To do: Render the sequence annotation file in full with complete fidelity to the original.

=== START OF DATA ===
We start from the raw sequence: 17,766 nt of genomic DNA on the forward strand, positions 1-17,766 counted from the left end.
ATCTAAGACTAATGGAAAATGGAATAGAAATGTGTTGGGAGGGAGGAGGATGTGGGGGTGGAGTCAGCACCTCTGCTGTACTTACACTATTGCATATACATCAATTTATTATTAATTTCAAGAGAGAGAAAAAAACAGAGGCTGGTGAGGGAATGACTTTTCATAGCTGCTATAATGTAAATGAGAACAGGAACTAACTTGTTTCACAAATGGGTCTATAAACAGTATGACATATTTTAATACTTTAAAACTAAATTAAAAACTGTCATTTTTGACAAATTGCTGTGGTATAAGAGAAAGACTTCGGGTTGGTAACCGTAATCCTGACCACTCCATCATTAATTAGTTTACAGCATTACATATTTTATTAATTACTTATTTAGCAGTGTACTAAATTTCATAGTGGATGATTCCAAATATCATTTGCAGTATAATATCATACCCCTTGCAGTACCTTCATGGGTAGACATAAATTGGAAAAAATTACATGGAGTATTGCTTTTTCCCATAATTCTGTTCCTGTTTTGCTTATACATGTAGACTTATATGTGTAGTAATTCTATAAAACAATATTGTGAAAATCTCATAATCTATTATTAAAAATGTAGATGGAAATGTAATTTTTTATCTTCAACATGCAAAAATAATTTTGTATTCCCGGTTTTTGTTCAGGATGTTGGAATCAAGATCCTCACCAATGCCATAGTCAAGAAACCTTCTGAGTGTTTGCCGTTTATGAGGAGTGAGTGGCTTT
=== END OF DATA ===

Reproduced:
We start from the raw sequence: 17,766 nt of genomic DNA on the forward strand, positions 1-17,766 counted from the left end.
ATCTAAGACTAATGGAAAATGGAATAGAAATGTGTTGGGAGGGAGGAGGATGTGGGGGTGGAGTCAGCACCTCTGCTGTACTTACACTATTGCATATACATCAATTTATTATTAATTTCAAGAGAGAGAAAAAAACAGAGGCTGGTGAGGGAATGACTTTTCATAGCTGCTATAATGTAAATGAGAACAGGAACTAACTTGTTTCACAAATGGGTCTATAAACAGTATGACATATTTTAATACTTTAAAACTAAATTAAAAACTGTCATTTTTGACAAATTGCTGTGGTATAAGAGAAAGACTTCGGGTTGGTAACCGTAATCCTGACCACTCCATCATTAATTAGTTTACAGCATTACATATTTTATTAATTACTTATTTAGCAGTGTACTAAATTTCATAGTGGATGATTCCAAATATCATTTGCAGTATAATATCATACCCCTTGCAGTACCTTCATGGGTAGACATAAATTGGAAAAAATTACATGGAGTATTGCTTTTTCCCATAATTCTGTTCCTGTTTTGCTTATACATGTAGACTTATATGTGTAGTAATTCTATAAAACAATATTGTGAAAATCTCATAATCTATTATTAAAAATGTAGATGGAAATGTAATTTTTTATCTTCAACATGCAAAAATAATTTTGTATTCCCGGTTTTTGTTCAGGATGTTGGAATCAAGATCCTCACCAATGCCATAGTCAAGAAACCTTCTGAGTGTTTGCCGTTTATGAGGAGTGAGTGGCTTT